I’m still tingling from this morning’s 300 mile cross country-blast in the Corvette ZR1. I didn’t go over 140 mph, but Lordy, what a car! Punch the gas and the LS9 bellows like a lion kicked in the balls, delivering a surge of pure, weapons-grade thrust. The short-throw Tremec TR6060 six-speed is slicker than any gearbox handling such massive torque loads has a right to be. The massive Michelin Pilot Sport tires grip like leeches, the steering is accurate and nicely weighted, and the huge carbon brakes are simply bulletproof, hauling the ZR1 down from unfeasibly fast velocities time and again without a hint of fuss and fade.
This ZR1 is without doubt the most accomplished Corvette ever; the first that could be considered a true Ferrari rival. I adore it, so much so I can forgive its cheap-looking, made-by-Mattel interior and the faint whiff of Dogtown surf shop when I open the rear hatch. So why on earth did I suggest GM build a V-6 Corvette in my story on how we’d remake GM’s product range earlier this week?
Back in 2007 we pulled together a number of scenarios for the C7 Corvette, which at the time was scheduled for a 2012 debut. In it we outlined three different scenarios for the C7’s development. Our preferred option was a careful evolution of the C6, with a three model line up — base, Z06, and ZR1 (though at the time we didn’t know what the super-Vette was going to be called) — all powered by V-8 engines.
A couple of things have changed since then, though. First, timing: The C7 program has been on hold indefinitely since last year, and the sudden retirement last November of Tom Wallace, only the fourth Corvette chief engineer in the car’s history — he was barely three years into the ultimate gig for any GM engineer with an ounce of gasoline in his veins — suggests it’s not likely to be started again in a hurry. That pushes the potential launch of a next generation Corvette to 2014 or 2015 at the earliest.
The other big change since our 2007 story, of course, is that we now know exactly what the new CAFE regulations look like. We based our preferred scenario on a CAFE mandate of 35 mpg by 2020. As we now know, it’s 35.5 mpg by 2016, and because SUVs still get a break, that translates to a 39 mpg target for cars. Bottom line: If Chevy green lights the C7, it now has to meet a tougher fuel economy target from the get-go.
The 6.2-liter LS3 V-8 that currently powers the base C6 Corvette is an impressive engine. It’s relatively light and compact and quite fuel efficient for its capacity. A base C6 manual returns an impressive 16 mpg city and 26 mpg highway, though GM is a master at gaming the EPA numbers: you get 26 mpg courtesy of a mountain of torque and a moonshot sixth gear, and 16 mpg only if you’re prepared to live with the klutzy first-to-fourth skip-shift and drive like a granny.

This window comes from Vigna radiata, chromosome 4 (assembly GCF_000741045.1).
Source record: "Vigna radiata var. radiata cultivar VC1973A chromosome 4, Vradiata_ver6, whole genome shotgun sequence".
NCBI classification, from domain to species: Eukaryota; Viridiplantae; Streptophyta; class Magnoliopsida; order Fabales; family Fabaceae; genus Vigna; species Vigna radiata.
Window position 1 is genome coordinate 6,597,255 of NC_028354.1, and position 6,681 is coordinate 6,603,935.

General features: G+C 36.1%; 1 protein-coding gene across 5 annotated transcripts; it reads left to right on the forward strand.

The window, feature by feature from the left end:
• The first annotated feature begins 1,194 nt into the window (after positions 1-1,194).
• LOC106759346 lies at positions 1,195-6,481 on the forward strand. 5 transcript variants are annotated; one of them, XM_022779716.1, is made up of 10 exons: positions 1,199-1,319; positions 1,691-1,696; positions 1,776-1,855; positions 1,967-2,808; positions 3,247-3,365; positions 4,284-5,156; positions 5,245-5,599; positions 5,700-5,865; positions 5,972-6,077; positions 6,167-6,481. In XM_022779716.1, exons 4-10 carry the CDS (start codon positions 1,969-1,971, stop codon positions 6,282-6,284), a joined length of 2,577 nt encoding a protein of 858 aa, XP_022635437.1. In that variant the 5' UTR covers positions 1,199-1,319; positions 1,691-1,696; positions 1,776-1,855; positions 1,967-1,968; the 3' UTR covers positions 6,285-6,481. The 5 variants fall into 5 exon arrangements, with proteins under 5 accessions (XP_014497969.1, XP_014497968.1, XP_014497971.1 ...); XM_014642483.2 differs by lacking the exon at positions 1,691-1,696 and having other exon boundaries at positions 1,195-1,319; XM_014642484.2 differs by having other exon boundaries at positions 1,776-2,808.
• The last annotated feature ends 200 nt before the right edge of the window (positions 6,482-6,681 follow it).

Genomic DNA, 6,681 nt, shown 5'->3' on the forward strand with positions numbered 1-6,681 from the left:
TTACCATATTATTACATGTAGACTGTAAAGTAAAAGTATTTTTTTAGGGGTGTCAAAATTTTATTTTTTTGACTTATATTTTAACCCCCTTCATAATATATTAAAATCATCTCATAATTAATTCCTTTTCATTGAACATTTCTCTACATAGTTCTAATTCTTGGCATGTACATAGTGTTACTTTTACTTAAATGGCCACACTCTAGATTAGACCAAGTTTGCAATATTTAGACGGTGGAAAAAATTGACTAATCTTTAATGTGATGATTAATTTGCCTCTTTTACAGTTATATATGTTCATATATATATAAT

Could the LS3 be made fuel efficient enough to survive beyond 2016 in a Corvette that’s going to have to be smaller and lighter than the C6? Cylinder deactivation is difficult, because the system sets up all sorts of weird harmonics through the Corvette’s torque tube and rear-mounted transmission layout. Direct injection is a more promising alternative, as you could reduce the LS3’s capacity to further improve fuel economy while still delivering good power. Variable valve timing offers potential for further efficiency gains. Both add cost and complexity, however.
So it would be foolish not look at the direct injection 3.6-liter V-6 as option. The hardware’s shared with a large number of GM products, helping keep a lid on costs. Would performance suffer compared with and LS3 powered C6? Sure, but not by as much as you might think. And if the alternative is no Corvette at all, why not consider it?
My other point is this: A V-8 under the hood is nice, but it doesn’t automatically make a Corvette a great sports car. Exhibit A: The 1975 C3, which boasted a pathetic 165 hp, and could barely get out of its own way. And unless we want to turn Corvette into a kind of four wheeled Harley-Davidson — an amusingly pointless anachronism — we should be prepared to accept the fact that sports cars must change and evolve with the times.
Porsche’s 911 started out as a flat-four before it became a flat-six, and the company is looking to going back to a four again for an entry-level Cayman. Ferrari’s first road car was a four-banger, then came a long line of V-12s before it built its first V-6 road car in the 60s and first V-8 road car in the 70s. Lotus sports cars have been powered by fours, sixes and eights; Jaguars by sixes, eights and twelves. Cylinder count does not define a great sports car.
Besides, if you re-read my story carefully, you’ll see I didn’t say all C7 Corvettes should be V-6. If I ran the New GM I’d make sure I’d keep that mighty LS9 alive, powering a C7 ZR1. It’s a 2000-3000 unit a year car at most, low enough volume to keep it flying under the CAFE radar. America should continue to build at least one true, no-holds-barred Ferrari fighter.
Source : blogs.motortrend.com/6520948/editorial/the-v-6-corvette-and-other-heresies/index.html